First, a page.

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How to #Everest on a Unicycle | OddCycle.com

How to #Everest on a Unicycle

Ben Soja   March 12, 2018

On March 10, 2018, extreme unicyclist and Mad4One Team rider Ben Soja cemented his place in unicycle history as the first person to climb the height of the tallest mountain peak in the world in a single day (known as “everesting”) on his unicycle. Read about his incredible journey and all the training and preparation it took to get him to the summit in his own words below:

I heard about Everesting (everesting.cc) about a year ago and immediately started wondering if I could do it on a unicycle. It seemed almost impossible, but at the same time very intriguing. After I completed my last big project in September 2017 (Backbone Trail in the Santa Monica Mountains), I started to think more seriously about Everesting. I mounted a road tire and started exploring various mountain roads close to where I live. After I decided on the road up Mt Lowe in the San Gabriel Mountains, I did multiple practice runs and started to work out all the details.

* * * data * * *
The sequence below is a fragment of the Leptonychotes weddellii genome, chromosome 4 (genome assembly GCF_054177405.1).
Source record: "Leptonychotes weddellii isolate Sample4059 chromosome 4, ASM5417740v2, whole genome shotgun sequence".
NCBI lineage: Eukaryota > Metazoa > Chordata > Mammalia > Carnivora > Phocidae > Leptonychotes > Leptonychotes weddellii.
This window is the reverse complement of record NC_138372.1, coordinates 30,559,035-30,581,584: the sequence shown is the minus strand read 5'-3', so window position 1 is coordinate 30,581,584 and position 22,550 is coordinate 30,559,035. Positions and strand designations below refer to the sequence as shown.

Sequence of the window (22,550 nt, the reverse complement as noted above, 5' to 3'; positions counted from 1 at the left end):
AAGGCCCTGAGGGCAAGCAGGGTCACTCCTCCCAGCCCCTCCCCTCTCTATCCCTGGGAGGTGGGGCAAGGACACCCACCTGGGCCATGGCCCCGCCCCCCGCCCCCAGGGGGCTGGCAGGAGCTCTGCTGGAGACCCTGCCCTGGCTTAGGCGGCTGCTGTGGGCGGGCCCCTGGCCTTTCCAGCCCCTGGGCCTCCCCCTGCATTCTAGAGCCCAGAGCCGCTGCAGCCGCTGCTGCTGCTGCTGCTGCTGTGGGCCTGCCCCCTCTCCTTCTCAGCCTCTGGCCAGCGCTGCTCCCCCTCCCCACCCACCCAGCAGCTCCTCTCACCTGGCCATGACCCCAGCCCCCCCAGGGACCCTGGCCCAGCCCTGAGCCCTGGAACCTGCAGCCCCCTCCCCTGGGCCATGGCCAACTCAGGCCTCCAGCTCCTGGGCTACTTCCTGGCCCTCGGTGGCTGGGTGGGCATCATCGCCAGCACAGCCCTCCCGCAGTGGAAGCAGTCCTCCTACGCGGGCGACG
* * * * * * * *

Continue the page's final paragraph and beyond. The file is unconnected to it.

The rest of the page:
Then, it was time to wait for favorable conditions. This Friday, March 10, the weather forecast was 13-21°C with a mix of sun and clouds, so I decided to go for it. I got up at 3am and started riding at about 3:30am. After two laps in the dark (one is about 620 m elevation gain), the sun rose and it was getting warm pretty fast. Since there was almost no shade, I was exposed to the sun for several hours. My body didn’t like that and I started to feel nauseous, which made it difficult to keep up with the nutrition. As a result, I had a lap during which I was almost totally out of energy. I barely made it down and consequently forced myself to eat a lot to recharge my batteries. Unfortunately, my stomach could not handle it and made the next lap even worse. I had to take a break of almost an hour to recover. Luckily, at the same time clouds started forming. I continued riding and it felt much better!

During the next hours, everything was going well, but on lap #10, the last before sunset, I had a high-speed crash on the descent. As a result, my elbow is now missing some skin, but at least my legs were fine – the knee pads had saved me!

Completing 10 ascents had a very positive psychological effect on me. Even though the final 2600 m elevation gain had to be done in the dark, there was no way I would stop with my goal within reach. I was going much slower than during the day, but eventually – after 23 hours – I had finally completed the 8848 m!

I want to especially thank Tamara for looking after me several times during my ride! I could not have done it without you! It was also great to get so much positive feedback from the unicycling community when I posted live updates – such a great motivation!


Let me provide some more details about certain aspects you might find interesting: